While he is keen to tell his story to the world, his trip will be bittersweet. His wife and young child were able to join him in Malaysia for the first time since his detention just this past week, and his trip to Norway means being separated from them again. “It breaks my heart to meet my family and then have to say goodbye to them after only three days,” he says. “But I am glad I got to see them, at least.”
Caught between an authoritarian government seeking to stifle dissent and the predicament of his own statelessness as a Palestinian, Baghdadi today remains in a precarious situation. An apparent victim of state retribution, his plight is in many ways a microcosm of the suffering endured by some of the Arab Spring’s most prominent activists, many whom have been exiled, imprisoned and even killed.
Despite this, Baghdadi remains steadfastly committed to his cause, saying:
Despite everything that I went through and all the pain caused to my family, I’m OK. The same can’t be said of the people languishing in the deportation chamber in Al Sad prison in Abu Dhabi, or the people stuck in the airport for months and nobody hears about them, or the Syrian and Palestinian refugees living on the streets in Kuala Lumpur, or the people who never made it and are either killed back home, drowned trying to escape, or who are being tortured in jail…
If there’s something I want the world to realize, it’s that the Arab Spring is our only salvation… This I pledge to God, to my last breath, to my last heart beat, I will never be on the side of the tyrants.
Photo: Julia Reinhart / Demotix

Real News Video: What direction is Egypt headed, several years after the Revolution?

Journalist Sharif Kouddous and scholar Mervat Hatem discuss the current social and political situation in Egypt.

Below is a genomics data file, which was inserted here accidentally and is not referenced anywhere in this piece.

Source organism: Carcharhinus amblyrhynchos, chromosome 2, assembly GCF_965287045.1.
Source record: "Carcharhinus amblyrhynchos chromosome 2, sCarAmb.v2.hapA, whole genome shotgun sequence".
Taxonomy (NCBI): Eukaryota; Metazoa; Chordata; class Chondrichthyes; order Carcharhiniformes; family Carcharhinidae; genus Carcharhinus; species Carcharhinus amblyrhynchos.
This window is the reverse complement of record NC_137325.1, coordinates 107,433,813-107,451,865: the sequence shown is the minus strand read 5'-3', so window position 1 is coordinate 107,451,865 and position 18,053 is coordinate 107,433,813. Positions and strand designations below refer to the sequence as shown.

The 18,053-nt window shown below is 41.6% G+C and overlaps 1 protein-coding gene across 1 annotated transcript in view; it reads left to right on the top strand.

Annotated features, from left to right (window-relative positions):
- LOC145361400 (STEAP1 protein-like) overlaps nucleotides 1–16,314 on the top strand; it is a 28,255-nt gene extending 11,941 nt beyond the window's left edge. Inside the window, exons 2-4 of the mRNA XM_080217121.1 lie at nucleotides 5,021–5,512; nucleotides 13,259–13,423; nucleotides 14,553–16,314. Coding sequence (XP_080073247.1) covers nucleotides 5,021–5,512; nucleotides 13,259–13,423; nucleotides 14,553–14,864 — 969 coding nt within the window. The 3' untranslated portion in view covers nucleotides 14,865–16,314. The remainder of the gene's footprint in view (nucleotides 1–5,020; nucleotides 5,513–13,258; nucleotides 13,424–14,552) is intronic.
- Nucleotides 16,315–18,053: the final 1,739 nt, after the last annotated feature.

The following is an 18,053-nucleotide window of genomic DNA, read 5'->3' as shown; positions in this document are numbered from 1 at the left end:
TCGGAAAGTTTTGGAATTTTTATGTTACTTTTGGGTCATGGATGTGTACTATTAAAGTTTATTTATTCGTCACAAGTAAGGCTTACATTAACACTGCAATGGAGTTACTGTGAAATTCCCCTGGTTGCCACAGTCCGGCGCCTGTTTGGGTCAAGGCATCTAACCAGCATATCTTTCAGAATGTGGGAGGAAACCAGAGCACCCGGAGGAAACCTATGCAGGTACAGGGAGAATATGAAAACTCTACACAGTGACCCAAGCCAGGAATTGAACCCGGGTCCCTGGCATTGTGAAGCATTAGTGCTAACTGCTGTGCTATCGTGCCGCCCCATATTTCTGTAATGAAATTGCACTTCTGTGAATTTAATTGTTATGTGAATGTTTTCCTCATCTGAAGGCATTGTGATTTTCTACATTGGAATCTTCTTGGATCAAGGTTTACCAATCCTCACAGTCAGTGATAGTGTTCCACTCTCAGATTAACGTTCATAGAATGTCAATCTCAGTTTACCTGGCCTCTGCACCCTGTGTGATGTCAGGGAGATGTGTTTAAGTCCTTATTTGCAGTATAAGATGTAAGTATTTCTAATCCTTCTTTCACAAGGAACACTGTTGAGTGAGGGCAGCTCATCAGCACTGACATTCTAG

Video: Settlers cheer as Israeli soldiers attack disabled Palestinian child

This disturbing footage shot by Palestinian videographer Samih Da’na and published by the Israeli nongovernmental organization B’Tselem documents the violent abuse of a developmentally disabled Palestinian child.
As Israeli occupation soldiers abuse the child, settlers and their children cheer and shout abuse at Palestinians.
Da’na shot the footage on 19 October from his home in the occupied West Bank city ofHebron, whose Palestinian residents are relentlessly targeted by occupation army and settler violence.
According to B’Tselem’s description of the video, “soldiers are seen holding the boy, handcuffing him, blindfolding him and closing him in the jeep, despite cries by Palestinian residents that the boy is mentally disabled. The footage also shows settlers from Kiryat Arba, watching the incident from behind the settlement’s fence. Some are seen calling out encouragement to the soldiers, including several racist remarks.”
Kiryat Arba, an illegal colony adjacent to Hebron, is home to some of the most notoriously racist and violent Israeli settlers in the occupied West Bank.
In the description of the video, B’Tselem says that the occupation soldiers detained “a developmentally disabled Palestinian boy, who is under the age of criminal responsibility, on suspicion that he had thrown stones.”
“The boy, A. a-Rajbi (full name withheld in interest of privacy), who will be twelve in a month, was detained after Palestinian children threw stones at soldiers on the main road of the Jabel Johar neighborhood in Hebron, close to the settlement of Kiryat Arba,” B’Tselem says.
The boy was “handcuffed, blindfolded, and held on the floor of an army jeep for some fifteen minutes until his father arrived and convinced the soldiers to release his son, who is mentally disabled and cannot speak.”